Recently there was an article in the Dominion Post about a man arrested for assaulting his wife/partner in public. They had been on their lawn engaged in what looked like a fight. Their defence, when it went before the courts, stated that they had been performing a cultural dance. I’m not sure what the outcome was, but I think the courts were unconvinced!

It struck me that part of what I observed and photographed could have been misinterpreted as aggressive. It wasn’t the case at all of course…but one of my photos does look as if the men could be fighting. A moment in time…

On a day when my spirits needed a lift – this little bit of street theatre really helped. The dancers (if that’s what they were) were amazing and I loved their performance.

I’m really looking forward to the next couple of weeks when Wellington streets come to life with the fabulously creative people involved in the World of Wearable Arts – WOW!!!!

Well, I’ll be shucked!

Mr shucker...

I have another photo just like this – taken three years ago. Same place (Nick’s Seafood Restaurant on Cockle Bay Wharf, Sydney), same time of day and same man. He was smiling then…

Wouldn’t you get sick of shucking oysters day in, day out? You’d so have to love your work. Look at his hands, they look red and swollen – oyster shells are not soft and smooth. And then there’re people like me, who interrupt his flow and expect him to look cheerful.

An oyster shucker – shucker is an interesting word. It sounds vaguely obscene, so I decided to look it up to see how it came to be. The shuck is the outer covering such as a husk or a pod. In the case of an oyster or a clam, the shell is known as the shuck.

Removing the oyster from the shell is known as ‘shucking’.

The person who removes the shell is therefor known as the ‘shucker’!

Wonder how many millions of oysters this guy has shucked.

Now that I think about it…spending all day in a fabulous restaurant, the air thick with delicious aromas, looking out over a picturesque harbour with luxurious launches coming in and out, thousands of people passing, eating, laughing, enjoying themselves. It’s actually not a bad way to spend the day.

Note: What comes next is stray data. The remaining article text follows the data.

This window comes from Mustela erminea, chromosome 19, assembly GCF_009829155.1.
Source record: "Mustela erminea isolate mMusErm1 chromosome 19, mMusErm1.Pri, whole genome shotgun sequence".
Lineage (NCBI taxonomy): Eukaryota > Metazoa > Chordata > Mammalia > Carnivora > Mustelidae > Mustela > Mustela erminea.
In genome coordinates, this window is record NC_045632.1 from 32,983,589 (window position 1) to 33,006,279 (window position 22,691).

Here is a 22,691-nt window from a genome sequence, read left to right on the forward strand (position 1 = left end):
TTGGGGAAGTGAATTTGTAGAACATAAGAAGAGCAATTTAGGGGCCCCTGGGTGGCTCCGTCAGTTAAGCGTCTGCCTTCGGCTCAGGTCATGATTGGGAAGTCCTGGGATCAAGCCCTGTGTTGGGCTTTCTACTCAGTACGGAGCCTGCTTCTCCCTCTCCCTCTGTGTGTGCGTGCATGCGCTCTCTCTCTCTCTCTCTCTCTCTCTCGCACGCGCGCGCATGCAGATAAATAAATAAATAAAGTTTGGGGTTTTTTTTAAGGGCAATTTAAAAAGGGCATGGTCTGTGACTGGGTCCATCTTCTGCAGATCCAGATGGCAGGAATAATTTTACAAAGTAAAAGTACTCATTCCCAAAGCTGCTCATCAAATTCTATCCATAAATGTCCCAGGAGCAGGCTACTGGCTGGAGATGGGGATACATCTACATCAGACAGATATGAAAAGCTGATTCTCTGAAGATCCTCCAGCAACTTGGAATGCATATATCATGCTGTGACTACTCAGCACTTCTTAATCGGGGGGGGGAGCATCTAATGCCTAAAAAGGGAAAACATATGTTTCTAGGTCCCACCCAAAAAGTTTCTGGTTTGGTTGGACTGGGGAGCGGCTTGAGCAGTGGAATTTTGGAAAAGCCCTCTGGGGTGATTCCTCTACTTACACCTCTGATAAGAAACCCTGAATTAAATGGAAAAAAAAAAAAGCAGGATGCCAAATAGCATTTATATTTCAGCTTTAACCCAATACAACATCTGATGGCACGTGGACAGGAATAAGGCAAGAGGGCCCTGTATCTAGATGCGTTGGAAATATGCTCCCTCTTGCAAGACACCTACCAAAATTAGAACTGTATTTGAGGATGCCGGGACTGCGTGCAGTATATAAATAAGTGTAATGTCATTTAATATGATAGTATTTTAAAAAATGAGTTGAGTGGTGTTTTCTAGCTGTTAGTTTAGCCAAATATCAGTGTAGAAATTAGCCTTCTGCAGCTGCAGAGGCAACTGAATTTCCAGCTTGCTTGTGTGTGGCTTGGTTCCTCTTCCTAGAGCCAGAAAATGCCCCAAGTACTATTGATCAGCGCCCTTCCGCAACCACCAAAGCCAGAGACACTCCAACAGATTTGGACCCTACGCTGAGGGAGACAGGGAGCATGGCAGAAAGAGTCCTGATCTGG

Beats sitting in front of a computer eating only a vegemite and cheese sandwich for lunch.

Civic branding

Shame about the butt

Maybe someone should mount an exhibition of man-hole covers! .

No need to guess where this one hails from … you got it, Prague! Isn’t it a beauty?

We’ve got a few arty ones in Wellington too – swirling patterns capturing the characteristic curves in Maori art. Curves which represent the sea surrounding our island nation, and the connections between people and lands.

The man-hole/or drain cover pictured above shows the Prague castle which has a commanding view over the city. It’s a magnificent castle, breathtakingly beautiful with a rich history. You can see how the detail on the cover matches that of the roof of the Cathedral within the castle walls.

Painstaking detail

Fine detail was everywhere. From the cobbled streets to the street lamps and up to the parapets. The manpower needed to have undertaken this work, and the time taken, is unimaginable.

This is only a small sample...

Nowadays, we expect our buildings to be built within short timeframes …. the results show it.

But getting back to the elegant man-hole cover. In my line of work we talk about branding on a daily basis, as if it’s a new concept. It’s not is it?

Plain english?

Does this pass the proofreading test?

It’s a real burden being a Virgo. All my life I’ve been plagued with the eye for detail when it comes to writing. Errors seem to jump out at me.

The above text in the entrance to Prague’s Torture Museum didn’t pass unnoticed. Typed (badly) onto a page of A4 paper, poorly encased in plastic, then hung on an angle (us Virgos like things straight!), it was a sitting duck for my attention.

[Yes, I know the photo is on an angle and it really bugs me…I tried to crop it straight but it just didn’t work. So there you are, I’m ignoring the irritation – and it’s not easy.]

I spend my working life advocating for plain english. The above example would not pass the test and I  wonder how accurate the italian version above it is.